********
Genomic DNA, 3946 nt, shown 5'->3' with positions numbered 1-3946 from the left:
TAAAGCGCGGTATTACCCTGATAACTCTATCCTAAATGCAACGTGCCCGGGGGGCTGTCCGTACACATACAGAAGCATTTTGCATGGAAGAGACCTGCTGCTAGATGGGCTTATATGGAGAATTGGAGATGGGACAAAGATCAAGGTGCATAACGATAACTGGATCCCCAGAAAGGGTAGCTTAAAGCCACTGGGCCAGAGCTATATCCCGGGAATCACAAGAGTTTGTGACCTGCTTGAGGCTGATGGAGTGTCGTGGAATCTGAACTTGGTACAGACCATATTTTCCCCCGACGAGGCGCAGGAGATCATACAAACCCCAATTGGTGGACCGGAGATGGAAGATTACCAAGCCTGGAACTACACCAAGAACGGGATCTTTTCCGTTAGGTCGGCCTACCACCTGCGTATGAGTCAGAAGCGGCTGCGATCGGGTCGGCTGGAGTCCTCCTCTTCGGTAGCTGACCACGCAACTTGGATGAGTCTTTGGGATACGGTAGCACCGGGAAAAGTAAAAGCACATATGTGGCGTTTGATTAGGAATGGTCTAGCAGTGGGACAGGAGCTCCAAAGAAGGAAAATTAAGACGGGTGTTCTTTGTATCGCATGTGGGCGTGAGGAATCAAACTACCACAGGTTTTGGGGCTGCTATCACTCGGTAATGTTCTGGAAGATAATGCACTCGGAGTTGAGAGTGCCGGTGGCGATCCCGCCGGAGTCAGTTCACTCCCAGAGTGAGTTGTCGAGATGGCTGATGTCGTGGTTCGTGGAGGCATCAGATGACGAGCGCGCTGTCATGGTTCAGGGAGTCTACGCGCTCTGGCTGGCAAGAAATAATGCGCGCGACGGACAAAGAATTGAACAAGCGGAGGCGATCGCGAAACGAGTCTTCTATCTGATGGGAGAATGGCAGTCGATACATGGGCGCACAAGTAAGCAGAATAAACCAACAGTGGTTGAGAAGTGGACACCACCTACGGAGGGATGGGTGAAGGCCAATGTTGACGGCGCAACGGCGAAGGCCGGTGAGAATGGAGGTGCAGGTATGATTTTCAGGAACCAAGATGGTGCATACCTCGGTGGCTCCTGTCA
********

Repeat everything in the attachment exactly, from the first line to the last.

Genomic DNA, 3946 nt, shown 5'->3' with positions numbered 1-3946 from the left:
TAAAGCGCGGTATTACCCTGATAACTCTATCCTAAATGCAACGTGCCCGGGGGGCTGTCCGTACACATACAGAAGCATTTTGCATGGAAGAGACCTGCTGCTAGATGGGCTTATATGGAGAATTGGAGATGGGACAAAGATCAAGGTGCATAACGATAACTGGATCCCCAGAAAGGGTAGCTTAAAGCCACTGGGCCAGAGCTATATCCCGGGAATCACAAGAGTTTGTGACCTGCTTGAGGCTGATGGAGTGTCGTGGAATCTGAACTTGGTACAGACCATATTTTCCCCCGACGAGGCGCAGGAGATCATACAAACCCCAATTGGTGGACCGGAGATGGAAGATTACCAAGCCTGGAACTACACCAAGAACGGGATCTTTTCCGTTAGGTCGGCCTACCACCTGCGTATGAGTCAGAAGCGGCTGCGATCGGGTCGGCTGGAGTCCTCCTCTTCGGTAGCTGACCACGCAACTTGGATGAGTCTTTGGGATACGGTAGCACCGGGAAAAGTAAAAGCACATATGTGGCGTTTGATTAGGAATGGTCTAGCAGTGGGACAGGAGCTCCAAAGAAGGAAAATTAAGACGGGTGTTCTTTGTATCGCATGTGGGCGTGAGGAATCAAACTACCACAGGTTTTGGGGCTGCTATCACTCGGTAATGTTCTGGAAGATAATGCACTCGGAGTTGAGAGTGCCGGTGGCGATCCCGCCGGAGTCAGTTCACTCCCAGAGTGAGTTGTCGAGATGGCTGATGTCGTGGTTCGTGGAGGCATCAGATGACGAGCGCGCTGTCATGGTTCAGGGAGTCTACGCGCTCTGGCTGGCAAGAAATAATGCGCGCGACGGACAAAGAATTGAACAAGCGGAGGCGATCGCGAAACGAGTCTTCTATCTGATGGGAGAATGGCAGTCGATACATGGGCGCACAAGTAAGCAGAATAAACCAACAGTGGTTGAGAAGTGGACACCACCTACGGAGGGATGGGTGAAGGCCAATGTTGACGGCGCAACGGCGAAGGCCGGTGAGAATGGAGGTGCAGGTATGATTTTCAGGAACCAAGATGGTGCATACCTCGGTGGCTCCTGTCA